Reds players huddle around Billy Hatcher before batting practice on Monday, May 7, 2018, at Great American Ball Park in Cincinnati. David Jablonski/Staff

Riggleman remains optimistic as the losses mount for Reds

Reds reach 27 losses three weeks earlier than a season ago

Bryan Price was 3-15 when the Reds fired him. Riggleman took over as interim manager and fell to 5-12 on Monday as the Reds lost 7-6 to the New York Mets in the opener of a three-game series at Great American Ball Park.

The Reds (8-27) reached 27 losses three weeks earlier than they did a season ago. They didn’t fall 19 games under .500 until July 26 last season. They’re on pace to finish 36-126.

» RELATED: Finnegan will get at least one more start

Riggleman remains confident his team won’t flirt with the kind of season that would go into the history books for all the wrong reasons.

“The bottom line is we came up short,” Riggleman said. “People get tired of hearing it, but I’ll tell you what, I promise you, it’s going to click in. I’m not sure what day it’s going to click in, but it is and we’re going to make some noise in this division.”

The Reds will have to get their starting rotation on track for that to happen. Homer Bailey (0-5, 5.61) allowed six earned runs on eight hits in four innings. Reds starters are 5-19 with a 5.68 ERA, the worst in baseball.

It was the second game in a row a Reds starter hadn’t pitched past the fourth inning. Brandon Finnegan lasted 3 1/3 innings Sunday in an 8-5 loss to the Miami Marlins.

The Reds took Bailey out of the game when they pinch hit Alex Blandino with Tucker Barnhart at second base in the fourth. Otherwise, Bailey would have pitched the fifth.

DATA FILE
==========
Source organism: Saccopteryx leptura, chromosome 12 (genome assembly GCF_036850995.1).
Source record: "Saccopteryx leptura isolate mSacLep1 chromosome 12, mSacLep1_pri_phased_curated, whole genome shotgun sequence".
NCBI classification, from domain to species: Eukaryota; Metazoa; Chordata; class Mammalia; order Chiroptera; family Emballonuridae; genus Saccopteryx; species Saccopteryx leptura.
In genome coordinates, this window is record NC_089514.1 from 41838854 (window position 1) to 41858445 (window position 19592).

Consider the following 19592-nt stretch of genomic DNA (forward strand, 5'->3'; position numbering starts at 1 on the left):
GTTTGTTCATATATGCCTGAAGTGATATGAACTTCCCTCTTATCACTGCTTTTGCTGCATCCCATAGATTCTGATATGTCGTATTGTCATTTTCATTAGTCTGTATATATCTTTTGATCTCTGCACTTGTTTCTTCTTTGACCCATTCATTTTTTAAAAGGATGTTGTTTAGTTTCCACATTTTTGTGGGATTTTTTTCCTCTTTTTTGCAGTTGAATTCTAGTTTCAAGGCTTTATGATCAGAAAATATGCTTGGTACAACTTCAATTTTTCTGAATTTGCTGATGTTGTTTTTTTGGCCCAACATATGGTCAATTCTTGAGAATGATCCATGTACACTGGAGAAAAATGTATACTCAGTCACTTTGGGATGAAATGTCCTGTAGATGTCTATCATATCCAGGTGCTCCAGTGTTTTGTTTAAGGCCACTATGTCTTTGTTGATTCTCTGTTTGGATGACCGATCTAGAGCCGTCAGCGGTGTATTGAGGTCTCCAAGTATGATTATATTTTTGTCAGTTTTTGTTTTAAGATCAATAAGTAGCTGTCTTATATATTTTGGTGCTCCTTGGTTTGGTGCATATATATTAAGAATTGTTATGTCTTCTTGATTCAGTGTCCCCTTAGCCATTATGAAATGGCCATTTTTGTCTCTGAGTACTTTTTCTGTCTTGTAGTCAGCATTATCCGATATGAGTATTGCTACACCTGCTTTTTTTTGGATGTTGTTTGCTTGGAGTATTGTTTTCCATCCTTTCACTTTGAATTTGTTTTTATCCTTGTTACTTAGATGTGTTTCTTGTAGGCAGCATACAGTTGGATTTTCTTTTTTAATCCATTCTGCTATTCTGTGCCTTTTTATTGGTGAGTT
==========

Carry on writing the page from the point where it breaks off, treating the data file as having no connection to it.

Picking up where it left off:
“I felt fine,” Bailey said. “I knew I didn’t have my best stuff, but if I could pick up an inning for the guys in the bullpen, who have already been picking us up, I just felt it was something I needed to do.”

» RELATED: Four reasons the Reds should acquire Matt Harvey

The Reds fell to 0-8 when Bailey starts. He has allowed 11 earned runs in nine innings in his last two starts.

“I’ve noticed a few things,” Bailey said. “It’s going to take a little bit of time to sort them out.”

The Reds offense did its part to make the game competitive. Billy Hamilton, Eugenio Suarez and Scooter Gennett hit home runs. Suarez went 2-for-4 to raise his average to a team-best .290.

“We’ve been down three or four runs many games, and with the exception of (Sunday), I’m really proud of our guys with how they’ve got after it,” Riggleman said. “(Sunday) for some reason, we fell a little flat when we were only down a couple. You just felt the team was down over that issue, but tonight we were right back at it. A lot of energy in the dugout, great at-bats.”

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